We also got a crepe sucre and a gaufre chocolat from the place below the taco food court. Then we went with Amit to the cathedral (fine, nothing special but scenic, and they had a Christmas petting zoo outside it for kids with ponies, goats, and bunnies) and the Art Brut museum, which was excellent. It’s a very small museum but they had free Bluetooth enabled audio guides in English (and many other languages) and a kids’ booklet with lovely colored pencils. I could get the audio guide in English and then translate enough of the kids’ booklet from French to let Samantha do all the activities, and it was fun to read about the biographies of the artists—who tried to burn his house down at 16, spent 20 years in a psychiatry hospital then the rest of his life obsessively made art at home while being watched like a hawk by his mother; who was abandoned as a baby and kicked out of his apprenticeship and went to prison as a sex offender but then created fantastic pottery, etc. The kids were fascinated, and it took about the right length of time. Samantha really responded to the fact that none of the artists featured there had trained as artists.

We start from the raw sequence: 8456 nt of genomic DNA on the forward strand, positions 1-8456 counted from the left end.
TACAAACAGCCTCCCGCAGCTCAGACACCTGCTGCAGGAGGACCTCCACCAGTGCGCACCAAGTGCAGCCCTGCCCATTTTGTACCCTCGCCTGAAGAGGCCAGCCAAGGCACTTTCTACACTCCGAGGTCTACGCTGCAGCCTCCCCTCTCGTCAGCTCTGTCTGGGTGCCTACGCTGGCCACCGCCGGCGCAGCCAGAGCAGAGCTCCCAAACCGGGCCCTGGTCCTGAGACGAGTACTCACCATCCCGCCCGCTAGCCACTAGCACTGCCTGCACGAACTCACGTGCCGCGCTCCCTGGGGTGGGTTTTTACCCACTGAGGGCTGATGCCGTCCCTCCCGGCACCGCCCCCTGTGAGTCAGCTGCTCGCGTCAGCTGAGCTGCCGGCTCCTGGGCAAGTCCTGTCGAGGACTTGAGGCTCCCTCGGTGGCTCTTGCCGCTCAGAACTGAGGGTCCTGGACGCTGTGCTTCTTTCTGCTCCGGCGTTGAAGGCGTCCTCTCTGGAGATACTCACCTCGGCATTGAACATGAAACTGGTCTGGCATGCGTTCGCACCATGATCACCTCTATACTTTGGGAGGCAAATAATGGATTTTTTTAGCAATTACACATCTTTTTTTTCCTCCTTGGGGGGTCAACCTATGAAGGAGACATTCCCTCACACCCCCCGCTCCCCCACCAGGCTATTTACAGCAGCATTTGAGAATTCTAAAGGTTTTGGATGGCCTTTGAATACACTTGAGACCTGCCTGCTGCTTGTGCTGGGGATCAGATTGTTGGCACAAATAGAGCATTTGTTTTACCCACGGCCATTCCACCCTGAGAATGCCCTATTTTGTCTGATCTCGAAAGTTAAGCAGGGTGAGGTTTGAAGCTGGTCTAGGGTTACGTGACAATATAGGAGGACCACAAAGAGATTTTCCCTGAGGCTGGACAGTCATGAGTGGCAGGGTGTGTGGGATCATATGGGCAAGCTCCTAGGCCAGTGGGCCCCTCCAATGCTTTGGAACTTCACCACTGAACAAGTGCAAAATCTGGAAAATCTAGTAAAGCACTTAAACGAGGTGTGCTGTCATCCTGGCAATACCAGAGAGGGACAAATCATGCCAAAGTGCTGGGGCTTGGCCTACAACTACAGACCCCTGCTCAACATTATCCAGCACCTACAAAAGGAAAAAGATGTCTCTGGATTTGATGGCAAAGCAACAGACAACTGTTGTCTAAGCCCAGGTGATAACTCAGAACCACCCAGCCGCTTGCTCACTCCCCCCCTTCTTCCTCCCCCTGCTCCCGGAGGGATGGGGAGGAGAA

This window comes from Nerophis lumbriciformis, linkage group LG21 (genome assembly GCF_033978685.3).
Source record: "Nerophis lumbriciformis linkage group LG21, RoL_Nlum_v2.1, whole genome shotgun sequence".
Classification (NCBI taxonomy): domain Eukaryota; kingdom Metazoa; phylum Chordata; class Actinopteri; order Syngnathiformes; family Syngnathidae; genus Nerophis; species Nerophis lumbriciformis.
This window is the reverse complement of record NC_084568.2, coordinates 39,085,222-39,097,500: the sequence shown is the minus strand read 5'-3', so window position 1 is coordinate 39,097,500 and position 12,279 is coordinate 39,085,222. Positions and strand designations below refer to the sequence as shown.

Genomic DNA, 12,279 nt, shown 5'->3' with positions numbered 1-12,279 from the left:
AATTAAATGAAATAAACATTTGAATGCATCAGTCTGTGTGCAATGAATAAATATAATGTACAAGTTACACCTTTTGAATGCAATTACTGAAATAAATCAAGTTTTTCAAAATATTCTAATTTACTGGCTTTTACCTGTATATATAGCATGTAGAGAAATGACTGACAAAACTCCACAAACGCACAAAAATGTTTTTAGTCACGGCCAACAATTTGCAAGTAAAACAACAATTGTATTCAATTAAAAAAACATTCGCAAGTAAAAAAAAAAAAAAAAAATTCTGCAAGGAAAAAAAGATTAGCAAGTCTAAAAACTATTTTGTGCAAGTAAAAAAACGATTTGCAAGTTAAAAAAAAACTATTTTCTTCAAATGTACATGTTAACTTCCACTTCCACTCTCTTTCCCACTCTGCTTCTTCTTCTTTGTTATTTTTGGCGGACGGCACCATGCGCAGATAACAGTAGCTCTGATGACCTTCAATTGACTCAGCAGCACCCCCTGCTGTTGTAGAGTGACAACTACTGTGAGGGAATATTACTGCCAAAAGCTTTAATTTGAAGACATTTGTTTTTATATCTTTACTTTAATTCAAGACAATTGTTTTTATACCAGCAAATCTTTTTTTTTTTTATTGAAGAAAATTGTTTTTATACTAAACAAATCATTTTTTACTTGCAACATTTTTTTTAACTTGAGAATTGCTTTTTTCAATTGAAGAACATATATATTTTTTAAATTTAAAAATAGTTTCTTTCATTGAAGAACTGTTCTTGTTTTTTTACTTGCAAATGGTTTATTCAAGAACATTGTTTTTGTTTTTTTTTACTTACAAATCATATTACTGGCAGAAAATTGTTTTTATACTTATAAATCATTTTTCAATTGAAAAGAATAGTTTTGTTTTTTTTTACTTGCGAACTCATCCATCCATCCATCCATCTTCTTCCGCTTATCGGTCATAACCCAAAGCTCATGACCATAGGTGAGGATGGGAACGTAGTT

From there we went to the dock of lake Geneva in Ouchy and the kids ran around—playgrounds, swings, giant chess pieces, lots of people watching, pretty boats and scenery even though it was cloudy—and then back to Amit’s house for “Swiss dinner,” raclette and fondue. Elena’s Ukrainian friends stopped by and joined us for raclette, and everyone discussed Switzerland vs. various other countries. We admired Amit’s fancy cheese-melter last night for raclette: just put a plate of boiled potatoes under it, swivel the cheese out, tilt, and scrape some melted cheese onto the potatoes. I loved it, but I tried to say, look, we have baked stuffed potatoes in the US, which are a similar flavor profile. Of course, at that, I think the food snobs revolted! We stayed until 11 again, and made sure to take some pictures before we left.
The next day we got up, checked out of our AirBnB, and realized that everything in Lausanne is entirely closed. We took the train to Bern, the capital of Switzerland and now a German Swiss city, with pretty different culture and food preferences, especially given it was just about an hour’s train ride. (Below: views from the train.)
Helen and even Samantha enjoyed the small playground in the family car on the train, and in Bern we had a short walk to our hotel.
Go back to web essays.
robertandchristina.com was made with a Mac.
© 2019 C&R Enterprises
Email firstname.lastname@example.org or email@example.com
Created: 1/9/19. Last Modified: 2/25/19.